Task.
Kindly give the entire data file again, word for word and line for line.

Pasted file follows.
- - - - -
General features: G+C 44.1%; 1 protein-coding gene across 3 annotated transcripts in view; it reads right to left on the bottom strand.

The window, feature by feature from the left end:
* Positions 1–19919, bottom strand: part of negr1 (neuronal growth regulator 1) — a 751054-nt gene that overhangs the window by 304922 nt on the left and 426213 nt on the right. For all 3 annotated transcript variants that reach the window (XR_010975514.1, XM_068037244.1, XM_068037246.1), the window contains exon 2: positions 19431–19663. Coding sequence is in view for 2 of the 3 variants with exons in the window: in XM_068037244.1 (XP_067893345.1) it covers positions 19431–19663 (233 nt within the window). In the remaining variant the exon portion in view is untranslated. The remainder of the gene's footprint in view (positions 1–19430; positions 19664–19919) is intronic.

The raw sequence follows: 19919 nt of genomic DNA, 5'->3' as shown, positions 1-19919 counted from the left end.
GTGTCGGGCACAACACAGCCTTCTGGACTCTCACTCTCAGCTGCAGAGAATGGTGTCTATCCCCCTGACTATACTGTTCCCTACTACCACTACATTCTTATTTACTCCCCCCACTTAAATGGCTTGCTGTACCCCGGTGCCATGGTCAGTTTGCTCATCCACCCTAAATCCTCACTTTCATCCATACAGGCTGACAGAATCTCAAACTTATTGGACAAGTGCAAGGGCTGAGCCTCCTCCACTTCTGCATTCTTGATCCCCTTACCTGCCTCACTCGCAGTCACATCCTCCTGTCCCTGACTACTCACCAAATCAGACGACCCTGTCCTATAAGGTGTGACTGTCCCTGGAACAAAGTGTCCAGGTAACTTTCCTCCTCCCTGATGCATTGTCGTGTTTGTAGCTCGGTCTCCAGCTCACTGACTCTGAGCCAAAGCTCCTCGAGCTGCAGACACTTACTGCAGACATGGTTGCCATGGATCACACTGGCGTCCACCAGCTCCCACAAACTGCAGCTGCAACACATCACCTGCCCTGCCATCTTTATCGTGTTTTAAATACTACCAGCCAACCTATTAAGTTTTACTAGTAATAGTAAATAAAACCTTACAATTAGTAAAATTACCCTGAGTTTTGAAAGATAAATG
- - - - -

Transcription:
General features: G+C 44.1%; 1 protein-coding gene across 3 annotated transcripts in view; it reads right to left on the bottom strand.

The window, feature by feature from the left end:
* Positions 1–19919, bottom strand: part of negr1 (neuronal growth regulator 1) — a 751054-nt gene that overhangs the window by 304922 nt on the left and 426213 nt on the right. For all 3 annotated transcript variants that reach the window (XR_010975514.1, XM_068037244.1, XM_068037246.1), the window contains exon 2: positions 19431–19663. Coding sequence is in view for 2 of the 3 variants with exons in the window: in XM_068037244.1 (XP_067893345.1) it covers positions 19431–19663 (233 nt within the window). In the remaining variant the exon portion in view is untranslated. The remainder of the gene's footprint in view (positions 1–19430; positions 19664–19919) is intronic.

The raw sequence follows: 19919 nt of genomic DNA, 5'->3' as shown, positions 1-19919 counted from the left end.
GTGTCGGGCACAACACAGCCTTCTGGACTCTCACTCTCAGCTGCAGAGAATGGTGTCTATCCCCCTGACTATACTGTTCCCTACTACCACTACATTCTTATTTACTCCCCCCACTTAAATGGCTTGCTGTACCCCGGTGCCATGGTCAGTTTGCTCATCCACCCTAAATCCTCACTTTCATCCATACAGGCTGACAGAATCTCAAACTTATTGGACAAGTGCAAGGGCTGAGCCTCCTCCACTTCTGCATTCTTGATCCCCTTACCTGCCTCACTCGCAGTCACATCCTCCTGTCCCTGACTACTCACCAAATCAGACGACCCTGTCCTATAAGGTGTGACTGTCCCTGGAACAAAGTGTCCAGGTAACTTTCCTCCTCCCTGATGCATTGTCGTGTTTGTAGCTCGGTCTCCAGCTCACTGACTCTGAGCCAAAGCTCCTCGAGCTGCAGACACTTACTGCAGACATGGTTGCCATGGATCACACTGGCGTCCACCAGCTCCCACAAACTGCAGCTGCAACACATCACCTGCCCTGCCATCTTTATCGTGTTTTAAATACTACCAGCCAACCTATTAAGTTTTACTAGTAATAGTAAATAAAACCTTACAATTAGTAAAATTACCCTGAGTTTTGAAAGATAAATG